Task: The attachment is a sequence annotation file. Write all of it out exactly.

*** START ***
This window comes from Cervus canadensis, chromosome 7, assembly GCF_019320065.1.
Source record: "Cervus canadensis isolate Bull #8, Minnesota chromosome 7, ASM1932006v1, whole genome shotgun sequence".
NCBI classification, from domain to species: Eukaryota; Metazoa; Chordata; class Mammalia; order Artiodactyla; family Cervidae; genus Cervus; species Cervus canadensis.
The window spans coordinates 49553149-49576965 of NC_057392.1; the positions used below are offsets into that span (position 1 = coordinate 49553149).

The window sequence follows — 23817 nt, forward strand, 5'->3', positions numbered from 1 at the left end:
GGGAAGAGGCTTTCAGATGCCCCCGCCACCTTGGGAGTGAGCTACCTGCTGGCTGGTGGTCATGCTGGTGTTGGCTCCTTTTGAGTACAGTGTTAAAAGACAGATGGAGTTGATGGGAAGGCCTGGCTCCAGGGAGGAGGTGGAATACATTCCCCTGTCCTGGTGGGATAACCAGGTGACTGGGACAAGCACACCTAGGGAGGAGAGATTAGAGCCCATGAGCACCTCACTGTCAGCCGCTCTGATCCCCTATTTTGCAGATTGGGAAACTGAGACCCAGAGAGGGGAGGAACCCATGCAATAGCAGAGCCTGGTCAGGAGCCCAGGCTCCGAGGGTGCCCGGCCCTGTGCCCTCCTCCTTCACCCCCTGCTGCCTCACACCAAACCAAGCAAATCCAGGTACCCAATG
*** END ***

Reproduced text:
This window comes from Cervus canadensis, chromosome 7, assembly GCF_019320065.1.
Source record: "Cervus canadensis isolate Bull #8, Minnesota chromosome 7, ASM1932006v1, whole genome shotgun sequence".
NCBI classification, from domain to species: Eukaryota; Metazoa; Chordata; class Mammalia; order Artiodactyla; family Cervidae; genus Cervus; species Cervus canadensis.
The window spans coordinates 49553149-49576965 of NC_057392.1; the positions used below are offsets into that span (position 1 = coordinate 49553149).

The window sequence follows — 23817 nt, forward strand, 5'->3', positions numbered from 1 at the left end:
GGGAAGAGGCTTTCAGATGCCCCCGCCACCTTGGGAGTGAGCTACCTGCTGGCTGGTGGTCATGCTGGTGTTGGCTCCTTTTGAGTACAGTGTTAAAAGACAGATGGAGTTGATGGGAAGGCCTGGCTCCAGGGAGGAGGTGGAATACATTCCCCTGTCCTGGTGGGATAACCAGGTGACTGGGACAAGCACACCTAGGGAGGAGAGATTAGAGCCCATGAGCACCTCACTGTCAGCCGCTCTGATCCCCTATTTTGCAGATTGGGAAACTGAGACCCAGAGAGGGGAGGAACCCATGCAATAGCAGAGCCTGGTCAGGAGCCCAGGCTCCGAGGGTGCCCGGCCCTGTGCCCTCCTCCTTCACCCCCTGCTGCCTCACACCAAACCAAGCAAATCCAGGTACCCAATG